Articles Posted in Evidence and Trials

Published on:

It would be hard to overstate the impact of the Supreme Court’s recent cases on the Confrontation Clause.

Starting with Crawford v Washington, the Court has given much more meat to the requirement that if testimony is going to be used against someone in a criminal case, the person giving the testimony has to be in the courtroom and actually testifying.

Some of these changes are slow moving. Even though Crawford was decided in 2004 – whether business records provide an exception to the confrontation requirement has been a little unclear. Happily, the First Circuit clarified that business records are not automatically excluded from the Confrontation Clause.

Published on:

Federal conspiracy law is a crazy thing.

It seems simple enough – a person is guilty of a federal criminal conspiracy if they agree with someone else to commit a federal crime and take some steps to carry out committing that crime.

But the agreement doesn’t have to be explicit – it can be inferred from the way people act. Sort of in the same way that when my daughter puts cookies in our shopping cart at the grocery store while I’m watching we have an agreement that we’re going to buy cookies.

Published on:

Christopher Spears was no stranger to a fake document. Though at some point, it’s about standards.

Mr. Spears had a thriving business outside of Chicago, in Lake County Indiana, making all kinds of fake identification documents – he made drivers’ licenses, handgun permits, high school diplomas, etc.

He was a bigger diploma mill than Phoenix University.

Published on:

Perhaps Ramie Marston was confused?

She filed for bankruptcy on her own – without a lawyer.

When you file for bankruptcy, you have to fill out a lot of paperwork. Here, Ms. Marston was asked what other names she’d used in the past.

Published on:

Gerard Sasso made some bad decisions.

As humans have for thousands of years, he enjoyed stargazing. He also had an odd habit of collecting laser pointers – perhaps inspired by that scene in the 1985 Val Kilmer film “Real Genius” where a laser leads to an improbably awesome party.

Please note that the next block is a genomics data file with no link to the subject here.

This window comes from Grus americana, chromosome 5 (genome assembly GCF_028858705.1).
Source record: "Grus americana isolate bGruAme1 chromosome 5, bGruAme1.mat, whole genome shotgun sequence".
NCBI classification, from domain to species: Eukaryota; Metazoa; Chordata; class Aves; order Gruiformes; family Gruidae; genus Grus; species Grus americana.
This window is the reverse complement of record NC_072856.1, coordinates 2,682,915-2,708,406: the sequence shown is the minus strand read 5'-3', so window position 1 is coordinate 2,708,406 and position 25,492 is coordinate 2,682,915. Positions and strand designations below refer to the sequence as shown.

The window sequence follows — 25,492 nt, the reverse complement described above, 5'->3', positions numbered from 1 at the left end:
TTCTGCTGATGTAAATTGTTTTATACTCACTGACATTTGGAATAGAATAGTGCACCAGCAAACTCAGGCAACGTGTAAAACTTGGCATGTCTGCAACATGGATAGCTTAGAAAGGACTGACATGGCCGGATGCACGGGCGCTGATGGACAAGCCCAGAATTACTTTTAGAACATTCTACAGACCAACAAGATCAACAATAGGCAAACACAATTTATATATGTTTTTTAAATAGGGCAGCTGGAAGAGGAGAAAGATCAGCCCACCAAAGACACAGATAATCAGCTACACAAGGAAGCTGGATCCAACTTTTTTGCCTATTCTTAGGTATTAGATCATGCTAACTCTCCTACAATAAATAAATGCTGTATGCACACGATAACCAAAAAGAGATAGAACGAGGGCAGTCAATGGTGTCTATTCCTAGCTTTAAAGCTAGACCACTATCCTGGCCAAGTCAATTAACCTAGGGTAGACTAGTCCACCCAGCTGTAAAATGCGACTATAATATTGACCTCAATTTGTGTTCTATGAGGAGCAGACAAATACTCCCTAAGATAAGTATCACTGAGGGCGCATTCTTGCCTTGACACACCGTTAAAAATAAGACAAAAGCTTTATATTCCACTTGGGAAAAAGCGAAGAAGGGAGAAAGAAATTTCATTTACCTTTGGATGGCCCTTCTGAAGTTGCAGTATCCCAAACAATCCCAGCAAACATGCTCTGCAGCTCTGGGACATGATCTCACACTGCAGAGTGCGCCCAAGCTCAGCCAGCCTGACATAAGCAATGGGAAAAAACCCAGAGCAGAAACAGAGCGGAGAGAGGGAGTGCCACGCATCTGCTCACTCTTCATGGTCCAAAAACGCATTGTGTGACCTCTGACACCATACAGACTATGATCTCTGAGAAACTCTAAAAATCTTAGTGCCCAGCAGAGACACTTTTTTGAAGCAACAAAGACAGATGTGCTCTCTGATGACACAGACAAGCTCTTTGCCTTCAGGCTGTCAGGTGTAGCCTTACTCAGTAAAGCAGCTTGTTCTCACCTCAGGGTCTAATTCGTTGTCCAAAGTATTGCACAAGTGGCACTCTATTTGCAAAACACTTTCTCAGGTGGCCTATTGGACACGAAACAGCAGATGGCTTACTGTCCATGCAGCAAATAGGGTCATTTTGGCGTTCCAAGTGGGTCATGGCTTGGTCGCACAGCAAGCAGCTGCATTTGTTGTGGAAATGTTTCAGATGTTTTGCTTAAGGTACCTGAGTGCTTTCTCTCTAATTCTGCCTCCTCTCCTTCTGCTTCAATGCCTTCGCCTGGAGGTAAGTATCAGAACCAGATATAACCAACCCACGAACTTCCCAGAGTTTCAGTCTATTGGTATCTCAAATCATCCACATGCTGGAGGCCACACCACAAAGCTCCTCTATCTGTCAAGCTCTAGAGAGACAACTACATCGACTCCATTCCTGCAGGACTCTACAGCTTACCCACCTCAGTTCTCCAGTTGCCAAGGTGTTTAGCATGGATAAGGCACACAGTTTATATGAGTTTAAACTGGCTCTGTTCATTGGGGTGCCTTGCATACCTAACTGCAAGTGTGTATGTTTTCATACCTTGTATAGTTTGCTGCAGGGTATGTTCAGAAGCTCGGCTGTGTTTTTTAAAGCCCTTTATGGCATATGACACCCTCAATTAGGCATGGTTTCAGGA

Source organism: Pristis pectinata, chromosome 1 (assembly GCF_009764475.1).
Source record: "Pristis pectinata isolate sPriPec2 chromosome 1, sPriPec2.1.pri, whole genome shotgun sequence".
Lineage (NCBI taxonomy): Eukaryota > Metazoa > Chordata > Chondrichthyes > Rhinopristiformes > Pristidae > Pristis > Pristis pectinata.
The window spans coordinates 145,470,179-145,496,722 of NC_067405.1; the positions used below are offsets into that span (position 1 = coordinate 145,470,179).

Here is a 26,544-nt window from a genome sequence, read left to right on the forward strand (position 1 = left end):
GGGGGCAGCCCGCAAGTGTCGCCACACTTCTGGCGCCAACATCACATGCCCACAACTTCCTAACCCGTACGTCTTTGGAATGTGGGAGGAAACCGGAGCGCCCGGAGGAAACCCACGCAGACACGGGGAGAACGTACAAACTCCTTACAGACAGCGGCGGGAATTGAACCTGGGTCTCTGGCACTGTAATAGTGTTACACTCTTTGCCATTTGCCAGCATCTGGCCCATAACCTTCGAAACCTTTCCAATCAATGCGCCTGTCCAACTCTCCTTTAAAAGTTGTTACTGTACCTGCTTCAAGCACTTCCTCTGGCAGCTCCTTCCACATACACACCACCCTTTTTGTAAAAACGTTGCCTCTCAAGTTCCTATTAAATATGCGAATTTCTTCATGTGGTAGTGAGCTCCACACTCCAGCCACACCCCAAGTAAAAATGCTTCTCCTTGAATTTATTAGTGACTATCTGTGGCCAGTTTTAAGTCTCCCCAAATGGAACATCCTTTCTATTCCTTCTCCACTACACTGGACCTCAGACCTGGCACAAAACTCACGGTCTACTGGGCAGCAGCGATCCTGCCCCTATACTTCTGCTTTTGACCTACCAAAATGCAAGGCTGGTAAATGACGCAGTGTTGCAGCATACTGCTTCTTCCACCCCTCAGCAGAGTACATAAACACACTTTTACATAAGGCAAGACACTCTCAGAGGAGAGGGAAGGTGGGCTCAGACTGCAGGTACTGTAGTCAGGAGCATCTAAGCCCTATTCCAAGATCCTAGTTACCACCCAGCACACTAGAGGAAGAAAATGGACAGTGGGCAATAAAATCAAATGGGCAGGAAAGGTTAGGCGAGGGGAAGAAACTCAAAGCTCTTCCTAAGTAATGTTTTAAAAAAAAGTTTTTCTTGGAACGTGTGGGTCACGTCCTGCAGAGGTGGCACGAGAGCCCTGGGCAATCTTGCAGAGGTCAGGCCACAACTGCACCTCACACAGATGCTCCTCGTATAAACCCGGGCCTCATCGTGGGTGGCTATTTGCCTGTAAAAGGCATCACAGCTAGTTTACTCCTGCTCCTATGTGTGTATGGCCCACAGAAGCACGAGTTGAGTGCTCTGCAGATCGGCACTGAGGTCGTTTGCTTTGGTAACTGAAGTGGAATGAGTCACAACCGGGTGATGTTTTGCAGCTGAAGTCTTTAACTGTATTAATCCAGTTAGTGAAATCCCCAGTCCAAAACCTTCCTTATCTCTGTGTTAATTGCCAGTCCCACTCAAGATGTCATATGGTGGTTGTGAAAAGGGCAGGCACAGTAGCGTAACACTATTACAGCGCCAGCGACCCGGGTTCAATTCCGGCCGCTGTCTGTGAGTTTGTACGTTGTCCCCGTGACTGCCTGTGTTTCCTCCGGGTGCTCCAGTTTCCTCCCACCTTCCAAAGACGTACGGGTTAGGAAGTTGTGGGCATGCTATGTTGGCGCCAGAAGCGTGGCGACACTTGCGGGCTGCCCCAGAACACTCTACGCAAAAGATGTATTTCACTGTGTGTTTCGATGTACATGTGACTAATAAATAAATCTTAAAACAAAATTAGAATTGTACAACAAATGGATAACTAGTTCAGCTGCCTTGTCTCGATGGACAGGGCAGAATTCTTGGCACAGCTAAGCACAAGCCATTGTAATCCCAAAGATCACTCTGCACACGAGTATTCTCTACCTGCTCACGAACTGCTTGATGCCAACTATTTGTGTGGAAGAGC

Mr. Sasso’s use of a laser, though, didn’t lead to a super cool party thrown by engineering students – even though it was not far from M.I.T. Instead, it led him to federal prison.

Published on:

James Mathurin had a hard adolescence.

As a seventeen-year old, he went on a five-month crime spree in Miami involving armed robberies and carjackings.

Finally, he was arrested when the police suspected that he had carjacked an Acura. He told the police about how he’d spent the past few months. The state law enforcement authorities investigated and corroborated a lot of what he said.

Published on:

David Sklena and Edward Sarvey worked together in the futures pit of the Chicago Board of Trade.

On April 2, 2004, between 7:31 and 7:38 in the morning, the government contends that the two men engaged in a conspiracy to commit commodities and wire fraud.

7776_share_markets.jpgSeven Minutes in April

Published on:

It’s very fashionable these days for United States Attorney’s Offices to bring large indictments charging many people with involvement in a drug conspiracy.

They almost always get convictions.

381260_conspiracy.jpgYet in the case of United States v. Gaskins, the D.C. Circuit – in an opinion written by a former federal prosecutor – ruled that the United States Attorney’s Office indicted, and a jury convicted, a man for being a part of a drug conspiracy when no reasonable juror could have found that he was involved.

Published on:

It’s exceptionally rare for the Fourth Circuit to reverse a life sentence for someone who caused another person to die in the course of a botched bank robbery. And when the panel that heard the appeal has both Judges Wilkinson, and Niemeyer – whoa nelly – that’s one whopper of a government error.

1097248_guard_with_machine_gun.jpgA Bank Robbery Gone Bad

September 28, 2008 did not turn out the way Larry Whitfield had planned.

Published on:

Like many Americans, Meggan Alexander wanted to participate in the dream of home ownership. Like many Americans, Ms. Alexander had lost her job.

Unlike many Americans, Meggan Alexander signed documents at a real estate closing that said she was employed when she wasn’t.

1117134_contract_2.jpgThe government can be a stickler for proper paperwork. Because she signed these documents saying that she was employed when she wasn’t, she was indicted for making a false statement with the intent to influence an FDIC-insured entity.